We use cookies to give you the best personal experience on our website. If you continue to use our site without changing your cookie settings, you agree we may place these cookies on your device. You can change your cookie settings at any time but if you do , you may lose some functionality on our website . More information can be found in our privacy policy.
Please provide more information.
Stylus no longer supports Internet Explorer 7, 8 or 9. Please upgrade to IE 11, Chrome, Safari, Firefox or Edge. This will ensure you have the best possible experience on the site.
Brief Published: 13 Dec 2019

3D Design Tools Gain Commercial Momentum


More fashion brands than ever are using 3D software to experiment with their designs digitally, before manufacturing zero waste, made-to-order pieces. This practice is rapidly becoming more commercially viable, and vastly reduces the number of samples necessary, as well as the amount of material wasted during production.

US heritage brand Tommy Hilfiger recently announced plans to switch over completely to digital design processes by 2021, while UK tech company Platforme is used by luxury brands such as Gucci and Dior to create made-to-order products for clients, giving the consumer freedom to work directly with the brand on customisation and individual fit preferences. Additionally, British company Unmade is working with sportswear labels like New Balance and Rapha to create zero waste, fully customisable made-to-order pieces.

These 3D digital design platforms are continuing to gain commercial momentum. Designers and retailers can swap in different fabric or pattern options before deciding on which versions they want to produce. Alternatively, they can display these 3D renderings on e-commerce sites for customers to choose from, only producing the specific items after they’ve been ordered. As well as reducing waste, these made-to-order processes of clothing using digital design tools has the potential to eliminate overproduction, which contributes to the 12.8 million tons of unsold clothing sent to landfill each year.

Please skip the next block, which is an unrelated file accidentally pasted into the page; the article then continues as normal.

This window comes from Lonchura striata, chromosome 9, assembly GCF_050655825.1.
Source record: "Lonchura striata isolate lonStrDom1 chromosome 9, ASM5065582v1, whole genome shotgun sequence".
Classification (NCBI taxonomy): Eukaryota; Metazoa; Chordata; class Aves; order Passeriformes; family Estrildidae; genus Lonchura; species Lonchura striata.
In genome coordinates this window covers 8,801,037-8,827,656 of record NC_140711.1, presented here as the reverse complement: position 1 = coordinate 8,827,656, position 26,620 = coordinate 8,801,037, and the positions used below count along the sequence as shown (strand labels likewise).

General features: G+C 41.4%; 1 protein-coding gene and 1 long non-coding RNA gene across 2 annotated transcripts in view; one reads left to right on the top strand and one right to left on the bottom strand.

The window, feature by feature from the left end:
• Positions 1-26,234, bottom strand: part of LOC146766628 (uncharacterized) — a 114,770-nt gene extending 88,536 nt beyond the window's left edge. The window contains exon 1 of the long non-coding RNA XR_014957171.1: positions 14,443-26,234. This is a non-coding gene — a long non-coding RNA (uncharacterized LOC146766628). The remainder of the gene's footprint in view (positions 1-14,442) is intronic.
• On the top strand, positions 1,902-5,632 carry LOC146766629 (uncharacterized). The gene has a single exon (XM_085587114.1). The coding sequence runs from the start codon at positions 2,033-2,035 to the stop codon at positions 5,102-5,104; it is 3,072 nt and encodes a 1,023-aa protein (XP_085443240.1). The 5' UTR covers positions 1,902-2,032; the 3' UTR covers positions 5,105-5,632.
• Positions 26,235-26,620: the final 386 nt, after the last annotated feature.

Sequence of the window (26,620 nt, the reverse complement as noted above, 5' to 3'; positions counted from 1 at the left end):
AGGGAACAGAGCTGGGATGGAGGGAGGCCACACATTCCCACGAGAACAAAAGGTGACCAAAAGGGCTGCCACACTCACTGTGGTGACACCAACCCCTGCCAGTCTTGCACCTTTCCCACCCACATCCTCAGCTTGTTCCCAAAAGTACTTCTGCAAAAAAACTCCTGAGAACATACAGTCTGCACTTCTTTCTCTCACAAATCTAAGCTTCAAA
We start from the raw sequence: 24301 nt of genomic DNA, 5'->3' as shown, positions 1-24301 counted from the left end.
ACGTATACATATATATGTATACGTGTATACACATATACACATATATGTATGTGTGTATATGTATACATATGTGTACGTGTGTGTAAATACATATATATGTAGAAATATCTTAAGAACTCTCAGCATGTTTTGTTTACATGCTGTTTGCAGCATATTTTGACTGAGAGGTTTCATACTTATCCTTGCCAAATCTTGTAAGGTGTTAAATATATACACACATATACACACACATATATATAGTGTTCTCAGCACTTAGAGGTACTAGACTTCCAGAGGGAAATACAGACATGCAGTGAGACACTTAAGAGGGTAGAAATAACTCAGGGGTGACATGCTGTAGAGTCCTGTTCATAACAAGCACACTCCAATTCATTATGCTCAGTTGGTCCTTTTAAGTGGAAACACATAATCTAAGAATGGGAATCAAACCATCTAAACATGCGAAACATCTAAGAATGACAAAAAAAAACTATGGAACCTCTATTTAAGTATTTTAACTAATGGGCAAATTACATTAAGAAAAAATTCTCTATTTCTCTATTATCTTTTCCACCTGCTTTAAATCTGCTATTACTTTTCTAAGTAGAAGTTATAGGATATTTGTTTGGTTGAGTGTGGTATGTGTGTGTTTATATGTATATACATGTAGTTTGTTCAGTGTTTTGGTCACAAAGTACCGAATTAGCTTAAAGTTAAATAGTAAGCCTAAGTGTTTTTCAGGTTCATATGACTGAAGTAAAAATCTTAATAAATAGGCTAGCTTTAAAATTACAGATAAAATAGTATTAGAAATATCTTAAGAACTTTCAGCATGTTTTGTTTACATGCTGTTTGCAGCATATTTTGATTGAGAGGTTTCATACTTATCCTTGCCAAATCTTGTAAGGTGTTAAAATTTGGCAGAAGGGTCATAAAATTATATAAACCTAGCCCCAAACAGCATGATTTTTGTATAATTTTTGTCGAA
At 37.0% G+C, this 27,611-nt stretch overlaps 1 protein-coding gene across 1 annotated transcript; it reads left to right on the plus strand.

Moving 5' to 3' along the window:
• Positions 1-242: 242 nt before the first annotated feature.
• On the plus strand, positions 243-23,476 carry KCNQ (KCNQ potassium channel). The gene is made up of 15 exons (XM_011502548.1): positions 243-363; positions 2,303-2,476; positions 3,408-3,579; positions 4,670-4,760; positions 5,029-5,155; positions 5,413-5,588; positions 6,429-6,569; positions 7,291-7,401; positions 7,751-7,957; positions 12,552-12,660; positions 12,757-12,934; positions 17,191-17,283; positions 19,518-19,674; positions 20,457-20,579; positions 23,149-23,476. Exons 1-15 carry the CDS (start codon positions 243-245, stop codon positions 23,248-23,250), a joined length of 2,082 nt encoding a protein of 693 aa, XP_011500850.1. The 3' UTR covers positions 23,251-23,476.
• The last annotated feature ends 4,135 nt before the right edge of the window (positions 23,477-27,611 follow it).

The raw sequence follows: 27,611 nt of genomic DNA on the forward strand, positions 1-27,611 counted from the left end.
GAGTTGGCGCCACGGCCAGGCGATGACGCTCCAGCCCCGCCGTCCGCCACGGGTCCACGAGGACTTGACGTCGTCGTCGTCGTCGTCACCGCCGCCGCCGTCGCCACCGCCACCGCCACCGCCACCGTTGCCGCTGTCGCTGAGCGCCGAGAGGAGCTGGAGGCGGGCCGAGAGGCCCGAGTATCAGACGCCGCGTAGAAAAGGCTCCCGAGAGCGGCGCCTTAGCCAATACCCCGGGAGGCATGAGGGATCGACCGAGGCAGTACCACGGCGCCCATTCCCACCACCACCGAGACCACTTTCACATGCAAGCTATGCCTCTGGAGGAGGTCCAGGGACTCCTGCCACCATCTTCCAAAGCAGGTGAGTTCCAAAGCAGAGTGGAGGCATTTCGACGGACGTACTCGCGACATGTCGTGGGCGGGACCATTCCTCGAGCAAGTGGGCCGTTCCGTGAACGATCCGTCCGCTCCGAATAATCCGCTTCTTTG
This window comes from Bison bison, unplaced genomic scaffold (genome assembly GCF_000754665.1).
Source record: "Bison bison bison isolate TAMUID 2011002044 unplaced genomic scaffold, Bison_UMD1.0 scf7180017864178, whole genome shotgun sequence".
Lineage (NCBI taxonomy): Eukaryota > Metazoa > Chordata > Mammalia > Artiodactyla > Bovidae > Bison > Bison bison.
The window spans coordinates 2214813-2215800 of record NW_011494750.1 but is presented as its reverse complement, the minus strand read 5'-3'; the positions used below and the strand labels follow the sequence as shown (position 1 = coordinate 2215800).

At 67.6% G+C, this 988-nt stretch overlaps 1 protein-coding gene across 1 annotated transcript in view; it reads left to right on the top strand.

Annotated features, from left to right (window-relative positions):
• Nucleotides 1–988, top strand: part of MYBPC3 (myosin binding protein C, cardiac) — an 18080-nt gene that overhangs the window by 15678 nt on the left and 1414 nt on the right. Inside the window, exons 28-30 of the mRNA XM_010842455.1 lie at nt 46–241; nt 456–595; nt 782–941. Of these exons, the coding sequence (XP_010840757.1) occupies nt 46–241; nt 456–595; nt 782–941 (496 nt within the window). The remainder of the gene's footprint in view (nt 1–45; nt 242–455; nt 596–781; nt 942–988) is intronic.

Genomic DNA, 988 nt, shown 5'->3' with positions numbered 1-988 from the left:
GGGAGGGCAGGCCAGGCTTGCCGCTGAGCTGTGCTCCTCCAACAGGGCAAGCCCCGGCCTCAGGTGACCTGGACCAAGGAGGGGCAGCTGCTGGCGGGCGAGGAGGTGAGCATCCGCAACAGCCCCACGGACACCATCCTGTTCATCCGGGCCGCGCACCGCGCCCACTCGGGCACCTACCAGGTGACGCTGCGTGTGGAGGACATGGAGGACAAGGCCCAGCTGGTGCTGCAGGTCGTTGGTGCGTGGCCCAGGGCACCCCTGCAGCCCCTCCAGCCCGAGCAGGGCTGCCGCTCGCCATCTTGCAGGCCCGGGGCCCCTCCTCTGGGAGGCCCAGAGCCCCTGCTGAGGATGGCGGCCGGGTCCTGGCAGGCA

In addition, this allows the designers much more creative freedom, as they have the platform to experiment with their designs without worrying about time, money or materials wasted on trial-and-error sample pieces. Brands would be wise to utilise these platforms to avoid being left behind in terms of sustainability and creativity, and should consider upskilling their workforce in this area.

For more on the intersection of fashion and tech see Fashion’s Digital Future. To learn more about zero-waste initiatives in the fashion industry, see Sustainability Round-Up: November 2019.

related reports